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Abstract

The extensive flooding in the aftermath of Hurricanes Katrina and Rita created conditions ideal for indoor mold growth, raising concerns about the possible adverse health effects associated with indoor mold exposure. Studies evaluating the levels of indoor and outdoor molds in the months following the hurricanes found high levels of mold growth. Homes with greater flood damage, especially those with >3 feet of indoor flooding, demonstrated higher levels of mold growth compared with homes with little or no flooding. Water intrusion due to roof damage was also associated with mold growth. However, no increase in the occurrence of adverse health outcomes has been observed in published reports to date. This article considers reasons why studies of mold exposure after the hurricane do not show a greater health impact.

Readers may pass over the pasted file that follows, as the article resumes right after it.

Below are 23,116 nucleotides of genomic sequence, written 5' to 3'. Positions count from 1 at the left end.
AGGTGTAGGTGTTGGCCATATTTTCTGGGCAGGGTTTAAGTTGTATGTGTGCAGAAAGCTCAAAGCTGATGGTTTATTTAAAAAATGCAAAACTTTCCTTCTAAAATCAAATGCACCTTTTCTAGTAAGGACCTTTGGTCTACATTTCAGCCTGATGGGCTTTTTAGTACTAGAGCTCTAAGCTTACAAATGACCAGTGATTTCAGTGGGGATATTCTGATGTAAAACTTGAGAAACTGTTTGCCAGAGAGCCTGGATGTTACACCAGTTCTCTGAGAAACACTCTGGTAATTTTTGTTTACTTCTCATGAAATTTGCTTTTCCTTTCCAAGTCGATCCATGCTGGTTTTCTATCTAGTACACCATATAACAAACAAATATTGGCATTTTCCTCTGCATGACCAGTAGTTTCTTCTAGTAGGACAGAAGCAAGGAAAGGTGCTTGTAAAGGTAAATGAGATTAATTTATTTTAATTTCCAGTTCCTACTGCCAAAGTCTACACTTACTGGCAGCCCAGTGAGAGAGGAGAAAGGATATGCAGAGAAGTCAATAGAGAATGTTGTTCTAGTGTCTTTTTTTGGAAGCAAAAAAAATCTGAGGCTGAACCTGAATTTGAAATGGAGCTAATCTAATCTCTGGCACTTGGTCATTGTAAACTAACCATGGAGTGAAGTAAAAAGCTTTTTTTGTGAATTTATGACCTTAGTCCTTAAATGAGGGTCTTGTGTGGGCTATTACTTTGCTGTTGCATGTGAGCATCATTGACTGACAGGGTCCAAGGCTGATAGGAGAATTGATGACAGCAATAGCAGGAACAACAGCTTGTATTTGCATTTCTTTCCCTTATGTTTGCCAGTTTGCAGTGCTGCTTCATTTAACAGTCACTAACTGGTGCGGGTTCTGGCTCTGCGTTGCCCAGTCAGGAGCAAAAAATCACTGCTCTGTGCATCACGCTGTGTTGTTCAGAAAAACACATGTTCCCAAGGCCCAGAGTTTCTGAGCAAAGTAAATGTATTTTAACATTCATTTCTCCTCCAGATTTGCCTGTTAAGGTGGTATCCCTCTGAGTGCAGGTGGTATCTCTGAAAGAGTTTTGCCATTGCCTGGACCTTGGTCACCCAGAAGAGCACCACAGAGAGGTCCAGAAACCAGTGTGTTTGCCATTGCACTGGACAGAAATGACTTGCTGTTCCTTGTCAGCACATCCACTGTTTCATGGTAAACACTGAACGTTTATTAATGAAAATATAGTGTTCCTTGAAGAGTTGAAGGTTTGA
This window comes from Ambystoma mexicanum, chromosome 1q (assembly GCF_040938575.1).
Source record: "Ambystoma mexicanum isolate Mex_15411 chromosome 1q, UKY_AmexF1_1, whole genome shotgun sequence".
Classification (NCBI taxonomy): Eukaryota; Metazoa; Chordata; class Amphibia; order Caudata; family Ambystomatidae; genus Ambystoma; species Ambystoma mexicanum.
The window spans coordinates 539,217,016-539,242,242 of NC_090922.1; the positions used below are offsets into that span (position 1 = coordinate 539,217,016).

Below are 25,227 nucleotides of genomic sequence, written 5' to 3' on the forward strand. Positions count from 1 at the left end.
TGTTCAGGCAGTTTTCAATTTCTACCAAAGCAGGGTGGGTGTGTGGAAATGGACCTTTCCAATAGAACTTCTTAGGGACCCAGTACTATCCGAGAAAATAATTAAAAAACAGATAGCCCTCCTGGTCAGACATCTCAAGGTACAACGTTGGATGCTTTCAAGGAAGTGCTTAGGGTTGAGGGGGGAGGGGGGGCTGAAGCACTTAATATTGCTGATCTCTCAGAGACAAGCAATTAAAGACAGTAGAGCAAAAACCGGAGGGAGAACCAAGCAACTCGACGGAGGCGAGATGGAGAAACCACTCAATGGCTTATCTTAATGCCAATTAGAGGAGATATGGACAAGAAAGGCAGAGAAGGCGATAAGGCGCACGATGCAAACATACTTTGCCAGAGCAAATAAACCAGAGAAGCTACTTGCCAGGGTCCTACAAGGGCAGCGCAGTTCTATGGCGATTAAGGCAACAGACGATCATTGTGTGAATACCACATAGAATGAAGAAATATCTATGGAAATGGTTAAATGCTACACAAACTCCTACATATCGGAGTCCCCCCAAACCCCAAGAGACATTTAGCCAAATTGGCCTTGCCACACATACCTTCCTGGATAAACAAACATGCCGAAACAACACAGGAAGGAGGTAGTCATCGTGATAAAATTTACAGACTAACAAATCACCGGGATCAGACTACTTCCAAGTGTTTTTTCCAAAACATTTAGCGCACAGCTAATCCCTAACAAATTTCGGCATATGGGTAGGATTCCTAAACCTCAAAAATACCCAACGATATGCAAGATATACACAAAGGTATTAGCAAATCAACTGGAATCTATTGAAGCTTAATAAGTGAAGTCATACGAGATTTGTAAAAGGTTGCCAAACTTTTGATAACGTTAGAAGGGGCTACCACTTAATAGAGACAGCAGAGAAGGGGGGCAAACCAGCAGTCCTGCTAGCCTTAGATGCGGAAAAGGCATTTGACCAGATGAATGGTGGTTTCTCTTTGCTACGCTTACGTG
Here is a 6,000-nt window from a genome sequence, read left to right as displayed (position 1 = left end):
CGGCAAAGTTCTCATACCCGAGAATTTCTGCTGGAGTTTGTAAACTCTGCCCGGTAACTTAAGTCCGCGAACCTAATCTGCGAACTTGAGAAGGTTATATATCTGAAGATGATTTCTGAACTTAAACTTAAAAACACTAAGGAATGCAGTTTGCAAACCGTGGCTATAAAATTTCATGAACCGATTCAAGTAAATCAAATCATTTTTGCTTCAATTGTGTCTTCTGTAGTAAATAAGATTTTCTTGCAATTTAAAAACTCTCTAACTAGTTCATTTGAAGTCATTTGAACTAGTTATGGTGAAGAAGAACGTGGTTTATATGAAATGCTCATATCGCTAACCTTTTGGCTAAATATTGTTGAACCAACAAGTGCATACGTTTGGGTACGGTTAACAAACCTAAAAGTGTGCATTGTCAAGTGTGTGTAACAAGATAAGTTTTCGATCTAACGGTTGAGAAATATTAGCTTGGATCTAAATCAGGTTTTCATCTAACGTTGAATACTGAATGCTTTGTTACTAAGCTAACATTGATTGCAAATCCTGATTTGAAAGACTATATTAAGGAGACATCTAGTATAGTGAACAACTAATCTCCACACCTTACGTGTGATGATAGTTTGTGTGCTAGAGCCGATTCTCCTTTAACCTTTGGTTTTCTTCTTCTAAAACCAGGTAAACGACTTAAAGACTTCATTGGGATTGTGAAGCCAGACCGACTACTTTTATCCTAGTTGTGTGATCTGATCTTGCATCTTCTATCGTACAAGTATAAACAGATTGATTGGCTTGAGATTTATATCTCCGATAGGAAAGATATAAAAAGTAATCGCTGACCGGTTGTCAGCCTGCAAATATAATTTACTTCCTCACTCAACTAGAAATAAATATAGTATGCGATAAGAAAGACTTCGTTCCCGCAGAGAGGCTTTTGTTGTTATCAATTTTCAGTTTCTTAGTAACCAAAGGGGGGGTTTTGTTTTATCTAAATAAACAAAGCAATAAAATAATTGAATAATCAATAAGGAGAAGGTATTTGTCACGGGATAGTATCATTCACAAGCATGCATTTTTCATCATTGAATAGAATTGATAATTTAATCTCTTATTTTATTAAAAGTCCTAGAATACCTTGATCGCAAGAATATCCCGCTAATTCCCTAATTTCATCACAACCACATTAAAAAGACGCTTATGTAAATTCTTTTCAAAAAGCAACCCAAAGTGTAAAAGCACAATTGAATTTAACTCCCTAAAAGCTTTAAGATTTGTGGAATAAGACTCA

Keyword(s): floodfungiindoor airoutdoor air
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/content/journals/10.1146/annurev.publhealth.012809.103643
2010-04-21
2024-06-12
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  • Article Type: Review Article
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